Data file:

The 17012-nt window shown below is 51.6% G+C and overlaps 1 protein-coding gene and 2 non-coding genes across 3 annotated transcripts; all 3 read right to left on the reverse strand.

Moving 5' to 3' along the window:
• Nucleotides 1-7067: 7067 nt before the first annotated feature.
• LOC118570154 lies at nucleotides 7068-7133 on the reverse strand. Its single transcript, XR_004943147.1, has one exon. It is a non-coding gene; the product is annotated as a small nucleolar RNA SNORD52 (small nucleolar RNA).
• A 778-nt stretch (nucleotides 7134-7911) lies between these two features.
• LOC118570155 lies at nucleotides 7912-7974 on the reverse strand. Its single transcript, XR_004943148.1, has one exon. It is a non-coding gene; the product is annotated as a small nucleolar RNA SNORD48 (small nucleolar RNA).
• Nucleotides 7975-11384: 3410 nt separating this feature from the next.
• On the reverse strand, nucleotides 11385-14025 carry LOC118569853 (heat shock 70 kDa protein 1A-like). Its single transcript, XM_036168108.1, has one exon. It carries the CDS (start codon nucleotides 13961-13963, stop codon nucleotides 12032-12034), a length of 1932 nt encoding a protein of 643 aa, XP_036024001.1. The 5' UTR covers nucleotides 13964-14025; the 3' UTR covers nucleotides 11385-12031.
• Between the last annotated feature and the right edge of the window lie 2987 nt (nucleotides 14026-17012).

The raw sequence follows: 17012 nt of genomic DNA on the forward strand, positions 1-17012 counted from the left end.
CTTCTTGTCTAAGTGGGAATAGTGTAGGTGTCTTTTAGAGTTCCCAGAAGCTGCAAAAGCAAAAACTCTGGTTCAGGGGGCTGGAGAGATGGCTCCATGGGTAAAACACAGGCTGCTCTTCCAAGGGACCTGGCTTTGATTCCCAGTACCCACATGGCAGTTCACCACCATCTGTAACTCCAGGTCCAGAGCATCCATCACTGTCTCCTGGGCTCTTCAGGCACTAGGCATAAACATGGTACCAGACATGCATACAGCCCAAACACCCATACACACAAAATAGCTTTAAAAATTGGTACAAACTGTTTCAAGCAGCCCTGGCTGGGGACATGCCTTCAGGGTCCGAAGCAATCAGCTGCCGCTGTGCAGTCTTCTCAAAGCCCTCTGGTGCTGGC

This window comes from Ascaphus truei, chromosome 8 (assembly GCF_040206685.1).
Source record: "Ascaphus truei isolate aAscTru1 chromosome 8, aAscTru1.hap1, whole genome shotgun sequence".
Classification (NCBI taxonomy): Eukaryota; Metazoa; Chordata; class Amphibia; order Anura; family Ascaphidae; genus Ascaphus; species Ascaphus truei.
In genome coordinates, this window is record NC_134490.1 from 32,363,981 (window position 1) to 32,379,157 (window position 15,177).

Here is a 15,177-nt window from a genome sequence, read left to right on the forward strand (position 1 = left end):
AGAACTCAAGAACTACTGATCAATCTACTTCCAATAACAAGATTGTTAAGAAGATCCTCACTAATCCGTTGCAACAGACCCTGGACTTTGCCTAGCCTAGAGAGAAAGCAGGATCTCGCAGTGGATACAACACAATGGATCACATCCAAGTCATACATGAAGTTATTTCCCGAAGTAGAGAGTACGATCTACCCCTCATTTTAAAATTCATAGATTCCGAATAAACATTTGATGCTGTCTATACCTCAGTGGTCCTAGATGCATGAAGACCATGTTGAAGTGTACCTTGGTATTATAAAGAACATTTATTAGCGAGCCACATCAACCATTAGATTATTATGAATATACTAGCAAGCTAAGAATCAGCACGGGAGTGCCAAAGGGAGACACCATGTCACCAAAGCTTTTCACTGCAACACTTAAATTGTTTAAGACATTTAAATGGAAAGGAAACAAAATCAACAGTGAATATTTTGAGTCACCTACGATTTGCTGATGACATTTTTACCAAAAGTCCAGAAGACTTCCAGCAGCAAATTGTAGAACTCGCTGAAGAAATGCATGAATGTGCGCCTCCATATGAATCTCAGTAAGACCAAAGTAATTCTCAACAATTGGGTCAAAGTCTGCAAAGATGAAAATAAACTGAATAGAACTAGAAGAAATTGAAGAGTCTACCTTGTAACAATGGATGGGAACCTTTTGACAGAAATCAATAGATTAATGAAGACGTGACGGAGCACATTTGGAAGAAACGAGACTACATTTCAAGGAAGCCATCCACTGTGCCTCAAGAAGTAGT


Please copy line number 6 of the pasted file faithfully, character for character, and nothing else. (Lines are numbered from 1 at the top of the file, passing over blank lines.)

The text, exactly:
• LOC118570155 lies at nucleotides 7912-7974 on the reverse strand. Its single transcript, XR_004943148.1, has one exon. It is a non-coding gene; the product is annotated as a small nucleolar RNA SNORD48 (small nucleolar RNA).